I use Vagrant with Puppet to simplify and unify the provisioning tasks. The following example shows how to use Puppet to ensure that git is installed in the guest VM. Notice that the command does not identify a particular OS or distribution specific package manger, like rpm or yum. Part of the power of Puppet is that it can keep these specifics out of the configuration and out of the way.

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package { 'git':
    ensure => installed,
    }

This lets one focus more on addressing the needs for a VM, and less on how those needs must be achieved for a particular OS/distribution.

I created a Habari development VM for GrowingLiberty.com using Vagrant. This implementation can be found in github at the following URL.

github.com/mmynsted/vagrant-centos-php

The details are documented in the Readme.md. This implementation uses a base Vagrant box from vagrantbox.es, showing that one can further simplify provisioning a base VM by using a pre-built Vagrant base box.

My preference is to use Vagrant to create a base VM, then clone it to a new VM that is no longer dependant on Vagrant. This way I am free to continue to improve my Vagrant implementation without adversely affecting actively used VMs. The example above shows how one could use Puppet as part of the original provisioning and then use traditional shell commands from the new clone. Puppet is still installed so one can interact with the VM in the way that seems most natural.

The Vagrant and Puppet combination enables one to quickly translate a VM build investment to new and changing needs.

Conclusion

A virtual machine is a software based abstraction of a physical machine. This abstraction permits reduced maintenance time, improved testing, and making better use of both remote and local machine resources. Using a local VM can become a seamless part of one’s development process, can help one be better organized, and more productive.

  1. Database state would only be saved if the database was served from inside the same VM or if external, one managed its state much like managing state for source code delivered through a shared folder.

  2. Be sure to use an annotated git tag so the full information is captured.

  3. Creating a new branch b1.0.1-113245 from tag v1.0.1 on the dev branch.

Mark Mynsted

Machine Virtualization as a Development Tool: Part 1

Prologue

The use of Virtual Machines for web development is becoming ubiquitous, and with good reason.

This is the first of a two article series about using machine virtualization as a development tool. It focuses on the question of what. The second article is found here and focuses on the question of how.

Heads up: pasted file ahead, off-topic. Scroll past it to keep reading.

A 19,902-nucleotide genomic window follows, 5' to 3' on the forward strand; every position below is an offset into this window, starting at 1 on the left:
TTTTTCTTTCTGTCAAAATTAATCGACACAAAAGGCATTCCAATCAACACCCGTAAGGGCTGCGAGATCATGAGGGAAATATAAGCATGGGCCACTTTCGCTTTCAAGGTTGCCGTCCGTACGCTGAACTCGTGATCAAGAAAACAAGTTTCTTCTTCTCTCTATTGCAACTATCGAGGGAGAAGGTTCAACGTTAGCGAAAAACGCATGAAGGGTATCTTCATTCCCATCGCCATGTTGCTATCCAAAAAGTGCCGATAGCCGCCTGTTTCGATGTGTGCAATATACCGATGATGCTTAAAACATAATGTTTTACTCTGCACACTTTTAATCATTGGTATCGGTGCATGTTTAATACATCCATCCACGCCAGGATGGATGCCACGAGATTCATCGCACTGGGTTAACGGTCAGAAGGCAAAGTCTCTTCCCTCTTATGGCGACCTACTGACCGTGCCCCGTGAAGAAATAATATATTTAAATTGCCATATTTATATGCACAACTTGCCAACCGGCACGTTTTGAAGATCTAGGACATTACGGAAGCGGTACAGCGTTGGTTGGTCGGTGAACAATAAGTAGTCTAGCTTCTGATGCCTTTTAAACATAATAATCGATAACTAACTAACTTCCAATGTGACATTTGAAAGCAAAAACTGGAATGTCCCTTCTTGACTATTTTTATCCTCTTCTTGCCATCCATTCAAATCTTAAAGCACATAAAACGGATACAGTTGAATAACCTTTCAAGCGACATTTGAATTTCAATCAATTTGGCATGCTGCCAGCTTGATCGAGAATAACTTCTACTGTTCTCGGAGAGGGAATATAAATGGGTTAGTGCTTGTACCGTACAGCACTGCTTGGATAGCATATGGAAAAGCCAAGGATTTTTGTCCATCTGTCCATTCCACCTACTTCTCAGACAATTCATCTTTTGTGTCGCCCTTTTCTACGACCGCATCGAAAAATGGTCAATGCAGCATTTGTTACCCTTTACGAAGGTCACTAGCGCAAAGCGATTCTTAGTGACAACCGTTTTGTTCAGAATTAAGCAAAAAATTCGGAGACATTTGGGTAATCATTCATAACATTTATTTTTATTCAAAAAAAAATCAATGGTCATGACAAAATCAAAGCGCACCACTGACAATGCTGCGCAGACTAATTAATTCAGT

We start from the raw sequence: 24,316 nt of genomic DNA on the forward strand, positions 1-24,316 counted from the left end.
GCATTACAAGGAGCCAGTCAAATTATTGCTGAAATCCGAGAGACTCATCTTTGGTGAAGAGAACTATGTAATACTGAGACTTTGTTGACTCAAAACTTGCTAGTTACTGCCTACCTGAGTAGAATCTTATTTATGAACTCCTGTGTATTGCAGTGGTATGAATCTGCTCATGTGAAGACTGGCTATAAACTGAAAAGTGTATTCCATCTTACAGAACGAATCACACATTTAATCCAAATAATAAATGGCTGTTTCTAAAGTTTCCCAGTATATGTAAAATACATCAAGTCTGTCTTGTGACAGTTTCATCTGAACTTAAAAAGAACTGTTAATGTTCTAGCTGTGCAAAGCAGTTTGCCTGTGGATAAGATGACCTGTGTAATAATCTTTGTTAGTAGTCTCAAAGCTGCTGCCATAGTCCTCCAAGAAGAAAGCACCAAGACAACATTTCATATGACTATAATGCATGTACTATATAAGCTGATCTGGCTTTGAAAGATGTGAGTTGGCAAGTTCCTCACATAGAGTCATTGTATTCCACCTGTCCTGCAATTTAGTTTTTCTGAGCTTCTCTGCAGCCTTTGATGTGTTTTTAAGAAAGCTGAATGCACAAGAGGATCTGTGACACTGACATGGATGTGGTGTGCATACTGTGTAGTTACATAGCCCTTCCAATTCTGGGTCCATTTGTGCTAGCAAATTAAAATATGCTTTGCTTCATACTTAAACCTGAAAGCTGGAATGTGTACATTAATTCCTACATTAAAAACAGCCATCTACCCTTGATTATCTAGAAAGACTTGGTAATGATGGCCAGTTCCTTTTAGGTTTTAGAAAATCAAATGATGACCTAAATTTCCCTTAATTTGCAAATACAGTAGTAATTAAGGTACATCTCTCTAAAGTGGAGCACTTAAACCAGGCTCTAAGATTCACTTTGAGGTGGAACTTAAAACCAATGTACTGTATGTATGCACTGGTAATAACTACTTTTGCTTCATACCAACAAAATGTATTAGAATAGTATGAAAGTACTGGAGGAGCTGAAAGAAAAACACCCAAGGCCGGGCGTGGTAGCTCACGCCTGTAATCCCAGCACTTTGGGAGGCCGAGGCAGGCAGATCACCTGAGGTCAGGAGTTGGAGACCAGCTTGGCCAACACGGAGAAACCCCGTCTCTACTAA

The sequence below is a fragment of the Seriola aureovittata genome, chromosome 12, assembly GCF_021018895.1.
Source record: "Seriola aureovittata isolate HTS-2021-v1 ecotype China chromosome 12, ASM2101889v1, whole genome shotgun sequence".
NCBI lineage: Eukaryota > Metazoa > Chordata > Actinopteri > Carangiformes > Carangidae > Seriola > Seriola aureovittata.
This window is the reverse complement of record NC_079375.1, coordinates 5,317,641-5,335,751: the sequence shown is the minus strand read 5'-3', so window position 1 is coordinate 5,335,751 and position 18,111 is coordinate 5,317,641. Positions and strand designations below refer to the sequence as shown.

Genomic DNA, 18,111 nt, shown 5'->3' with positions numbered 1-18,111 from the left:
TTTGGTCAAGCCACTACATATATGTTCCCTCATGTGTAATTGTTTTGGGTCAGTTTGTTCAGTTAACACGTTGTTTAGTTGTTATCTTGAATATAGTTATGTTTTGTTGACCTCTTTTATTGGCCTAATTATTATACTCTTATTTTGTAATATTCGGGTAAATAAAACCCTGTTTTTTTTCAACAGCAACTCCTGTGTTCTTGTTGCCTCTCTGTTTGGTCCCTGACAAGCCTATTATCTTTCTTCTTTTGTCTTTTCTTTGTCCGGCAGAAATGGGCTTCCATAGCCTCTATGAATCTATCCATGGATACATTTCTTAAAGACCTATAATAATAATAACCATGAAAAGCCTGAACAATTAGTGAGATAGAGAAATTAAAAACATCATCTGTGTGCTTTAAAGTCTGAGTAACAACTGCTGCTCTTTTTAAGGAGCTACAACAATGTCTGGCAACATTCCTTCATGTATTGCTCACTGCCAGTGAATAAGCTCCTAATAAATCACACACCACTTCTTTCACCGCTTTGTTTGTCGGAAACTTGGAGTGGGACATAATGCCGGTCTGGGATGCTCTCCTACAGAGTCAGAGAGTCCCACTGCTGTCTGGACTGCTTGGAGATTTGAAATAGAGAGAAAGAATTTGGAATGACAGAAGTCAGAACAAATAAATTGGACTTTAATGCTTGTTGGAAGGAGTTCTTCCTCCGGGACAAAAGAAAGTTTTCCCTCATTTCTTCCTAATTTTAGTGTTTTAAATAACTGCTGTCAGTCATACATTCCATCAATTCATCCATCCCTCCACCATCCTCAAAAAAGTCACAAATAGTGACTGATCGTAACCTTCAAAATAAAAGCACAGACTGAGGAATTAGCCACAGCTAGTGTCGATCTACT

What are Virtual Machines for a software developer?

A Virtual Machine (VM) is a software based abstraction of a physical machine. This abstraction makes it possible to manage and control access to the actual hardware. Hardware, that does not physically exist, can be emulated.

Here is how I recall the explosion in use of Virtual Machines…

When I first became a professional software developer I worked for IBM. The first VM I used for development was VM/CMS. It was a remote, centrally managed VM, and a sensible abstraction away from big iron mainframes with big consequences if something went wrong.

It was not too long until the PC revolution changed the way applications were used, written and delivered. The 3270 terminal (or terminal emulator) was largely replaced with the web browser and Client-Server applications. It was around that time that I displayed a picture on my office wall of a proud man standing in a giant warehouse stacked with PC servers. His arms were spread so one could get a feel of scale; a tiny man standing in such a giant warehouse with an incalculable number of servers. The picture was from a book where the man described his successful journey to replace a mainframe with PC servers. This was IBM so I am sure the message I should have gained from the book was something like “Wow look at all the hardware that people would buy, and all the services they would need, to support their desire to join this PC revolution!”

There is something to be said for the decentralization of application development accelerating innovation, but what I saw in the picture was “Maintenance nightmare!”

If I recall correctly, the move from centrally managed mainframes to cheap distributed PC infrastructure, this PC revolution, and its requisite services, were quite profitable for IBM. There must be some irony there.

It was a while later before PC architecture servers, with enough surplus power to support virtualization, became cost effective. Until that time the big boys (think IBM, HP, Sun, and many others) continued to offer expensive, but powerful machines with hardware based virtualization (type 1 hypervisor), while the PC guys began to learn the true costs of maintaining so many physical machines.

What do you do if you want the benefits of virtualization but your hardware (architecture) does not meet the Popek and Goldberg virtualization requirements? Well, you write a software hypervisor (type 2 hypervisor) like VMWare, and change the world. This kind of VM software made it possible to emulate a number of PC servers on a larger host, with room to scale up as needs grew. Surplus power could then be traded for better maintainability, reliability, predictability and separation.